The biggest difference, however, is that this time, American taxpayers are being asked to finance the partisan initiative.

Republican officials will kick off the project with an event in D.C. this morning, and it's been described, accurately, as an initiative intended to help the GOP craft "a set of policy items that Republicans would pursue if they won back control of the House in November."

When asked about this yesterday, GOP Conference Chairman Mike Pence (Ind.) was vague about financing. "'America Speaking Out' is not a project of the political" campaign arm, Pence said, reluctant to go into further detail.

Now we know why. Republicans are claiming that the project will be kept separate from their campaign committees, and can therefore be financed by taxpayers.

Congressional scholar Thomas Mann, a senior fellow at the Brookings Institution, said it is not credible to say the agenda is not intended for the 2010 campaign cycle.

"Its only purpose is as a campaign document," Mann said in an e-mail. "They are in no position to shape policy before the election. It is a defensive move, to deal with the criticism that they are the party of 'no.'"

But Meredith McGehee, policy director at the Campaign Legal Center, said Republicans have to maintain that the document is not meant for the campaign trail, even if it is only a charade. "If they don't, they are in danger of using taxpayer funds for campaign purposes," she said.

But given what Republicans have already stated publicly, the notion that the "America Speaking Out" project isn't intended for the midterm elections is ridiculous.

This isn't even thinly veiled -- the partisan, campaign-related function is as plain as day.

House Republicans will unveil on Tuesday a Web site they will use to solicit policy ideas from the public, the first step in the development of a platform that they will present to voters this fall. [...]

The Web site formally starts the GOP's process of touting its own vision and policies to voters, after spending most of the last 16 months bashing President Obama and congressional Democrats.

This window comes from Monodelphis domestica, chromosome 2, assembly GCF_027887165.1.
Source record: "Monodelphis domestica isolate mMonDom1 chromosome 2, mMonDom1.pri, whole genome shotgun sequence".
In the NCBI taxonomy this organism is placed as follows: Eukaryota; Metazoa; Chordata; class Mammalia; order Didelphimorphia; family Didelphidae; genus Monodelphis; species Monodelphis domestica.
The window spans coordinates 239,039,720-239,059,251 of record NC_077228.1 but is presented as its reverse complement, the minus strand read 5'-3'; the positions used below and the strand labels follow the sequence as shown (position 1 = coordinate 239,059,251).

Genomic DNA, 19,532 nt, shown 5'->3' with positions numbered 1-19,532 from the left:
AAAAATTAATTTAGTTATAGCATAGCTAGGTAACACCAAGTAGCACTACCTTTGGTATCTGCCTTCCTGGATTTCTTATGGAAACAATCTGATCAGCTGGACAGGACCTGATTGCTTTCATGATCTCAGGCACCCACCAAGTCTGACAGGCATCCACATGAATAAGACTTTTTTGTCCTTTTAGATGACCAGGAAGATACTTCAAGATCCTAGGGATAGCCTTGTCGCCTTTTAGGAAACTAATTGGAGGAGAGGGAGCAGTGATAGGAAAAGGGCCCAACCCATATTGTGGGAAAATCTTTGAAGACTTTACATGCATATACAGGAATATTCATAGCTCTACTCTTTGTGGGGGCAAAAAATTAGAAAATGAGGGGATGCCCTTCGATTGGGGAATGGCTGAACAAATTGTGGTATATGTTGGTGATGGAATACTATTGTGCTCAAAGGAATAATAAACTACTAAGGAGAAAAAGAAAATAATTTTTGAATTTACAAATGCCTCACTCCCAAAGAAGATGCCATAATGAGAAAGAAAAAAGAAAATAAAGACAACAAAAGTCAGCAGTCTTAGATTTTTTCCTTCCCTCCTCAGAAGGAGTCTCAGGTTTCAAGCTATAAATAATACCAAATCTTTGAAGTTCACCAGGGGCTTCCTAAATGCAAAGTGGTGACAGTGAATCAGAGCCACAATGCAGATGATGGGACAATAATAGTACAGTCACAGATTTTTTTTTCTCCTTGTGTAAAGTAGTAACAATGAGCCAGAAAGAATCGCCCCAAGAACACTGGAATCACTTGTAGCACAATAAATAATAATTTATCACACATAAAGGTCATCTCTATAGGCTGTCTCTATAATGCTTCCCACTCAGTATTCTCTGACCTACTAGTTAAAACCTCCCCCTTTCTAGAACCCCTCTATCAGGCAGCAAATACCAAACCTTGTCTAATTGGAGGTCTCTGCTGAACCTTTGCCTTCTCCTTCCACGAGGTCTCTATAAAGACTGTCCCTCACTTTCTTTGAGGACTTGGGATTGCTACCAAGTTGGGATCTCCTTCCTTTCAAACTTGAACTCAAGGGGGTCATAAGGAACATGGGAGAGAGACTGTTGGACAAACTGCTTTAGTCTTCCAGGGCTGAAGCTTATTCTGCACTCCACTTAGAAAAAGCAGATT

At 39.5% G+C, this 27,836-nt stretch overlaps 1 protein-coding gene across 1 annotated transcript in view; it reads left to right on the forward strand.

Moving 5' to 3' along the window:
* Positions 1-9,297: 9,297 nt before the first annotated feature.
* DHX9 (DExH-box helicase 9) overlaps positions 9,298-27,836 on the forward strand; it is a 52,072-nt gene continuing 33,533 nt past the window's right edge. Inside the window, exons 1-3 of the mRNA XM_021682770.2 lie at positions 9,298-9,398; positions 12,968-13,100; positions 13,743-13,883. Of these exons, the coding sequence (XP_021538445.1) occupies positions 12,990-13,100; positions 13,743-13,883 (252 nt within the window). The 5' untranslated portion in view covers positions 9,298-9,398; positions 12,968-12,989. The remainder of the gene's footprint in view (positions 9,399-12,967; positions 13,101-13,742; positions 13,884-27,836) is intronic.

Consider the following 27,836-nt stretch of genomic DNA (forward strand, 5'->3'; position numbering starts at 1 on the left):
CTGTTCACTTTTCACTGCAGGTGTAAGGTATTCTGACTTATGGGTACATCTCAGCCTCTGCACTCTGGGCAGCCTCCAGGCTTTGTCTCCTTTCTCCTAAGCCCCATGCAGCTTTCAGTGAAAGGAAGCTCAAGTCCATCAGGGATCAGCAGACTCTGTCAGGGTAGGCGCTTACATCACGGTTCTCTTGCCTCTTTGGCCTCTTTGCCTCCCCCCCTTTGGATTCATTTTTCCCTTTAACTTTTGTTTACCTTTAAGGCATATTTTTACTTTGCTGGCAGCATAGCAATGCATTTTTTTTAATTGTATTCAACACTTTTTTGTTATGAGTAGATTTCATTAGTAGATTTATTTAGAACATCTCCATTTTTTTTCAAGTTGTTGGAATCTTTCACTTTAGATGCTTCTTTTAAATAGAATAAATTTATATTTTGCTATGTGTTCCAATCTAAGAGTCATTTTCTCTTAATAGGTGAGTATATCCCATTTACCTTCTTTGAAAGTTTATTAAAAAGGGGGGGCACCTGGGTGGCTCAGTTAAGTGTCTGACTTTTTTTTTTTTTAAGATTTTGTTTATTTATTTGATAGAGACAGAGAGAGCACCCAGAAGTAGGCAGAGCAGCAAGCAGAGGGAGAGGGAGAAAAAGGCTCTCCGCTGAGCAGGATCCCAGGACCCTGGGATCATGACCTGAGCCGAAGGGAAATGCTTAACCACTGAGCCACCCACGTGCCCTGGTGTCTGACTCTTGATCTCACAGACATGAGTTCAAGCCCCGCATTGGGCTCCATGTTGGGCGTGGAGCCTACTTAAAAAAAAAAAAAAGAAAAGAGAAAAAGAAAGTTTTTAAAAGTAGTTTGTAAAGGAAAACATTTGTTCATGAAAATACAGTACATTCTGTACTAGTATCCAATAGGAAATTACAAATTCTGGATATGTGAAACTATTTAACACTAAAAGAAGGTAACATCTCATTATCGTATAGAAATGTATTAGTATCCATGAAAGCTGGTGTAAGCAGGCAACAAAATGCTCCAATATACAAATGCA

And Republicans, aware that some of the anti-Washington fervor among the public is aimed at both parties, don't want to simply put out a formal agenda without buy-in from voters, particularly conservatives. So, along with the site, House Republicans will hold town hall meetings around the country starting next week. They want to use this process to get ideas for the "Contract With America"-style policy document they are set to release closer to the election, which would list principles and proposals that Republicans would adopt if they won control of the House.

Keep in mind just how transparently silly the argument is. Republicans will argue that all of this -- the website, the social media, the town-hall events, and the document to be released in September -- has nothing to do with the party's campaign efforts in the fall. They have to maintain this fiction with a straight face, in order to justify use of our money to pay for the effort.

This probably isn't the ideal way for the GOP to prove it can be trusted to spend the public's money wisely.

Sunday, May 23, 2010

Narratives and Projection

DougJ: How does the right do it?

If you’re an American and you believe that the government should respect habeas corpus or privacy rights or the separation of church and state, or that invading foreign countries for no reason with no plan is bad, or that torture is bad, then you hate America. If you’re a Catholic and you believe that raping children is bad or that social justice is central to Catholicism or that that it’s okay for a democratically elected representative in a secular government to vote in favor of reproductive rights, then you’re a cafeteria Catholic. If you’re Jewish and you think that nuking Tehran is a bad idea, then you’re a self-hating Jew.